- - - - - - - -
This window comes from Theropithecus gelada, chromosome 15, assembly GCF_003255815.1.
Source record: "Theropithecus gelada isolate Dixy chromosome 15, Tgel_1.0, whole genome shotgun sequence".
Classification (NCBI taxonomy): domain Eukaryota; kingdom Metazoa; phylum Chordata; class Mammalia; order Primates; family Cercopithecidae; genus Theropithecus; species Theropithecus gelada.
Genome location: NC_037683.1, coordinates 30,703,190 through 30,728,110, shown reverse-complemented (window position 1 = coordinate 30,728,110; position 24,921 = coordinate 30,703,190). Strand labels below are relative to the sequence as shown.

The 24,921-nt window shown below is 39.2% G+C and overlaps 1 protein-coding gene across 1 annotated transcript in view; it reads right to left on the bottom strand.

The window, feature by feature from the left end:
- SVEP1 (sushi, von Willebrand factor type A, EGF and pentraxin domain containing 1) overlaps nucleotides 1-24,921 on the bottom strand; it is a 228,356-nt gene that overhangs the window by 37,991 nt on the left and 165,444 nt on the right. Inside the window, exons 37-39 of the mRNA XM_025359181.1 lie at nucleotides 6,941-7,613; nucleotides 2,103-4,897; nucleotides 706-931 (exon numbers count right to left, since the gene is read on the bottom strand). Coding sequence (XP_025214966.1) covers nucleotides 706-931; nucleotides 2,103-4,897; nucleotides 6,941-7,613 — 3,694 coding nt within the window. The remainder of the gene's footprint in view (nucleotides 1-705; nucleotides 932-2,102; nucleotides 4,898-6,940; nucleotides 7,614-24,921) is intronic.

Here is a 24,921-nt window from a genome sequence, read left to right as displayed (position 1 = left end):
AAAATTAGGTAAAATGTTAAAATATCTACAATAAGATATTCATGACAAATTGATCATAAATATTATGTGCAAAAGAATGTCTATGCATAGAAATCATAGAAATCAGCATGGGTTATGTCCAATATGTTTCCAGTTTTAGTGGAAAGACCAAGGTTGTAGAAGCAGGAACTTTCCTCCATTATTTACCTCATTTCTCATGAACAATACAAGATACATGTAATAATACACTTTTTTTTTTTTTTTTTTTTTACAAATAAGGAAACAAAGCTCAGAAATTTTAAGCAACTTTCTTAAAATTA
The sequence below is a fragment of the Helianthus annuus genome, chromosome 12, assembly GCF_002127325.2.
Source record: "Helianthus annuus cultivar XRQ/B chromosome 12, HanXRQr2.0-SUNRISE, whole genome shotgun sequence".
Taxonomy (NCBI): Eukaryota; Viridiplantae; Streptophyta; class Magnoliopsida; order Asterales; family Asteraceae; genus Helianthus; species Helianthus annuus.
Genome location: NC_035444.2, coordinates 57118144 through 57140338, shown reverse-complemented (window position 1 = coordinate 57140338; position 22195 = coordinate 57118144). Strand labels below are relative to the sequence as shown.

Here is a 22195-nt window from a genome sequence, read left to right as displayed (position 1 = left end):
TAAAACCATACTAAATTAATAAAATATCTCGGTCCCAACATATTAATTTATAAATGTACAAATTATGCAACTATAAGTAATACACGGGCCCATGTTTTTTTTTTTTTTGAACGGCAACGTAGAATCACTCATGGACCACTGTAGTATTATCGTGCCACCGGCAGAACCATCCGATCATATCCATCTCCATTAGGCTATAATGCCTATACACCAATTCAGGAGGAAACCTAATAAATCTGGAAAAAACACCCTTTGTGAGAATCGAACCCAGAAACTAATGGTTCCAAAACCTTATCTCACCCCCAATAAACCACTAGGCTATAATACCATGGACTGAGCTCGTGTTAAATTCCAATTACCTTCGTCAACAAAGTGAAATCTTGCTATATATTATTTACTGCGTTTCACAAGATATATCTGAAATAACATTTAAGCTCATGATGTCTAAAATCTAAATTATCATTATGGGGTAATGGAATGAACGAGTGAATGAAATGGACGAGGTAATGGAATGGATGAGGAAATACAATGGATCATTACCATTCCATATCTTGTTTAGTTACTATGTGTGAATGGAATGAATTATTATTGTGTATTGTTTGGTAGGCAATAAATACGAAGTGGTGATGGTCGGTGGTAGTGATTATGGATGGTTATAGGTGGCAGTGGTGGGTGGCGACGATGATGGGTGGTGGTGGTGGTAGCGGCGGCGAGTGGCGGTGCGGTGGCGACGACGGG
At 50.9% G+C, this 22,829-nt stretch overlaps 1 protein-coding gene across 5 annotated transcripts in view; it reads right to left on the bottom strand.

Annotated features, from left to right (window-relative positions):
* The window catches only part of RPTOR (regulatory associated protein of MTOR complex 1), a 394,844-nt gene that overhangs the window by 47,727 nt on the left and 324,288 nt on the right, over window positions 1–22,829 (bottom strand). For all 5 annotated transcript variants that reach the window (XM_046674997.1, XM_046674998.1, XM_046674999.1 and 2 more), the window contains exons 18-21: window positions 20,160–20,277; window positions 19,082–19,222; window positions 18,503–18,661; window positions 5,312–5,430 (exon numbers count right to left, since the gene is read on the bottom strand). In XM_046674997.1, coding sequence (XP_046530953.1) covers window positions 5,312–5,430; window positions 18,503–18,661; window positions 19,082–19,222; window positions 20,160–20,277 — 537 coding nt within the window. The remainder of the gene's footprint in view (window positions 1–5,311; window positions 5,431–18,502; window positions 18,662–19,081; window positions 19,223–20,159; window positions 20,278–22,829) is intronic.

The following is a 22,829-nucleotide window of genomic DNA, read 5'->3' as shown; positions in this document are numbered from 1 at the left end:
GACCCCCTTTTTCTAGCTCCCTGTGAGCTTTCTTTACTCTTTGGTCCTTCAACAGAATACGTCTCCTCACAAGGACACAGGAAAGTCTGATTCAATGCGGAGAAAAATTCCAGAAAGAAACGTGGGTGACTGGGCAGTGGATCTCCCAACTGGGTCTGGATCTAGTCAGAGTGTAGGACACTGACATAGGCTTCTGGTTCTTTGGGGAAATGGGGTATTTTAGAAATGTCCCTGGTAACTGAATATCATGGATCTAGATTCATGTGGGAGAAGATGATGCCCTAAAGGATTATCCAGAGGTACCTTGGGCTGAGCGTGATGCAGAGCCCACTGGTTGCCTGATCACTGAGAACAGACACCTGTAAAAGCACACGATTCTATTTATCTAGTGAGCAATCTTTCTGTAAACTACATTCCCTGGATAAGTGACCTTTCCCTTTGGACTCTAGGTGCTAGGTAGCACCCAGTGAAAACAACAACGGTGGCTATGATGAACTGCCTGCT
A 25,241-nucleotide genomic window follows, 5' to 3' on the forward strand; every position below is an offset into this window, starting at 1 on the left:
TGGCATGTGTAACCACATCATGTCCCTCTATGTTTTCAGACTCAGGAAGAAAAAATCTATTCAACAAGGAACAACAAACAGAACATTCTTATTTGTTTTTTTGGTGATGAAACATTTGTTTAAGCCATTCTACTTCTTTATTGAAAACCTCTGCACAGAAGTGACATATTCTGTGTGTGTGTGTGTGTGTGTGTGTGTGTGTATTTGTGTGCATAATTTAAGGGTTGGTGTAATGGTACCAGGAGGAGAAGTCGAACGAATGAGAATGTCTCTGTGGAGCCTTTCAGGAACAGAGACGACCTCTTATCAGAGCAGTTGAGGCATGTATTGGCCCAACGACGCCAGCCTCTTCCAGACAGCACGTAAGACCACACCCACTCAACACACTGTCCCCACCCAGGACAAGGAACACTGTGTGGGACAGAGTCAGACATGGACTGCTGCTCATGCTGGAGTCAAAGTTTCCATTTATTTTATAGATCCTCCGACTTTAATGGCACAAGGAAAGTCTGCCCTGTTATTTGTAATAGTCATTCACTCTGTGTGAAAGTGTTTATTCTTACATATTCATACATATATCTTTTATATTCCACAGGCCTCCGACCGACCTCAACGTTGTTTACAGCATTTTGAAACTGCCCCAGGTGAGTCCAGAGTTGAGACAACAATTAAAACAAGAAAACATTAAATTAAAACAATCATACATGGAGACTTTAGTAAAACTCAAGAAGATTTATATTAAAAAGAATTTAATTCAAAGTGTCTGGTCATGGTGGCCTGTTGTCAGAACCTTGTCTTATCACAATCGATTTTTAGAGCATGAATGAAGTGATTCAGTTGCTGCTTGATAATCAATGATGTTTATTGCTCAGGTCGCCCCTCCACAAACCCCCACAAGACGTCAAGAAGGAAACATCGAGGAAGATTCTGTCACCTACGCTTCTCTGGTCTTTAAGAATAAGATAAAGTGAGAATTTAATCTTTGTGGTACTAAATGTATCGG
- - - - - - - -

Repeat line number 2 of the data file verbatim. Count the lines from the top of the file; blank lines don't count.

Source record: "Theropithecus gelada isolate Dixy chromosome 15, Tgel_1.0, whole genome shotgun sequence".